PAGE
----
May 06, 2013, 7:46 PM — Yahoo's Flickr mobile app may be getting a completely new look in the months to come, as the company seeks to hire multiple iOS engineers to "radically improve" the photo-sharing site's app and attract new users, the company said in a recent job notice.
The company is looking to hire iOS developers for the Flickr mobile engineering team to work on "a tremendously long list of new features, programs and technologies set to come online this year," Yahoo said in a job posting that went up on the company website April 30.
The position's responsibilities would include developing iPhone and iPad apps "from scratch," using data provided by Flickr's API (application programming interface), Yahoo said. Applicants should possess a "strong visual design sense," according to the posting.
Over the coming months, Yahoo plans to "improve Flickr, both for new users and casual visitors as well as the power users who form the core of the community," the company also said.
Yahoo did not provide specifics in the posting on any particular features it was planning.
The company could not be immediately reached to comment on the posting.
The timing of the notice's posting makes sense for Yahoo, as the company is in the midst of a massive rebuilding effort to win back users and boost revenue, partly through the development of new mobile products.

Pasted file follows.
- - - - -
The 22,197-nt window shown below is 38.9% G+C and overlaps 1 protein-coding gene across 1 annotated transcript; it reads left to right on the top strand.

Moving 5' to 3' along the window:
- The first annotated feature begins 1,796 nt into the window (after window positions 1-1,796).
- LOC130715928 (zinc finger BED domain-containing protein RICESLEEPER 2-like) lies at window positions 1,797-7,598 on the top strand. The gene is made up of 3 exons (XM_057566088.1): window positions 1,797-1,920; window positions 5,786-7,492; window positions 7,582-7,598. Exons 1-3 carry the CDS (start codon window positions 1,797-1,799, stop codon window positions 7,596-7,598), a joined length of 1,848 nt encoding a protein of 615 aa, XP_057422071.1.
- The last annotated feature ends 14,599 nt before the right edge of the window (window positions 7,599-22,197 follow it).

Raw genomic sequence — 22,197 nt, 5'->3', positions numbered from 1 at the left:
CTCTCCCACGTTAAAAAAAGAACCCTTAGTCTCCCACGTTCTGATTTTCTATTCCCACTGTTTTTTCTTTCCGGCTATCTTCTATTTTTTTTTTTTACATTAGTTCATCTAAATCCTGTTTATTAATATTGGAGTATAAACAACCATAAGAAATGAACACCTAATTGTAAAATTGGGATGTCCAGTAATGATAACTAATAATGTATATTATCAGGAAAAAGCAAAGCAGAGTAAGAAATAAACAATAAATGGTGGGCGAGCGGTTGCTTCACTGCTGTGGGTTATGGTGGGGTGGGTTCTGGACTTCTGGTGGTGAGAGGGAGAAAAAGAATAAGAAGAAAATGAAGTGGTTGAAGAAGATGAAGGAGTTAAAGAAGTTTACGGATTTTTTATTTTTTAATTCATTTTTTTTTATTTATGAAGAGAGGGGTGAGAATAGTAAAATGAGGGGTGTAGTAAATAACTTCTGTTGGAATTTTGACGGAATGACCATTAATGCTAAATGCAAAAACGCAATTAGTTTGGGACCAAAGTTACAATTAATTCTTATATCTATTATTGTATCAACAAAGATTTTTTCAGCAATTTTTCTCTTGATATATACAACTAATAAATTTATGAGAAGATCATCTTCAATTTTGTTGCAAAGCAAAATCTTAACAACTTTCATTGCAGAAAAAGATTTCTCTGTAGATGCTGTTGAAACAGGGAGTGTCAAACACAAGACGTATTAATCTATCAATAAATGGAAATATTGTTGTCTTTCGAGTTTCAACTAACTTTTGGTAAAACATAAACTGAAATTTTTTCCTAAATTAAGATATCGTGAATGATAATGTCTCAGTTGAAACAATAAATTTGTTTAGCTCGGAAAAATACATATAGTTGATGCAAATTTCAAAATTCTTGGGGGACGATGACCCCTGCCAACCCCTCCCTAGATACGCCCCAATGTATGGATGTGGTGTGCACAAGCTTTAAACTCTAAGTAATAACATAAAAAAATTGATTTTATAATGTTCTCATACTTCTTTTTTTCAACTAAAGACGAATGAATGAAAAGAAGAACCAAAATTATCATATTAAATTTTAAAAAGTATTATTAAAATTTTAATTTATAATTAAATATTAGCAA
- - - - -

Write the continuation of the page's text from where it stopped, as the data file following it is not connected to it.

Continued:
Previously one of Silicon Valley's formidable Internet companies, in recent years Yahoo has struggled to compete against Google, Facebook, Apple and Twitter. Mobile will be a top priority for the company in 2013, Yahoo CEO Marissa Mayer said during the company's first-quarter earnings call last month.
In terms of output at least, Yahoo so far is delivering on that promise. In late April, two new mobile apps for email and weather were announced. Then a new version of the Yahoo app itself was released, featuring news summaries made possible through the company's acquisition of London-based Summly. Just last week, Yahoo bought the to-do app Astrid.
Flickr gained some new functionalities last December, with the addition of a range of new filters that could be applied to photos, as well as editing tools to crop and straighten images and even add text.
The iOS app was last updated in March to allow users to apply hashtags to their photo's title or description.
But Flickr's popularity has waned as other photo-sharing apps such as Instagram and Snapchat have attracted users, especially young people, and as dedicated social networks such as Facebook and Twitter continue to grow.
Still, the changes Yahoo appears to be prepping for Flickr are needed, and Mayer is absolutely right to focus on mobile, said Opus Research analyst Greg Sterling.
"Flickr has been neglected for a long time until recently," he said. By bringing on more talent to improve the app, possibly from the ground up, Yahoo could be trying to make Flickr a stronger social property for the company, Sterling said, in the way that Instagram is to Facebook.
"Yahoo could be looking at Instagram as a model of where they want to take Flickr," he said.
Flickr has more than 75 million users, according to Yahoo.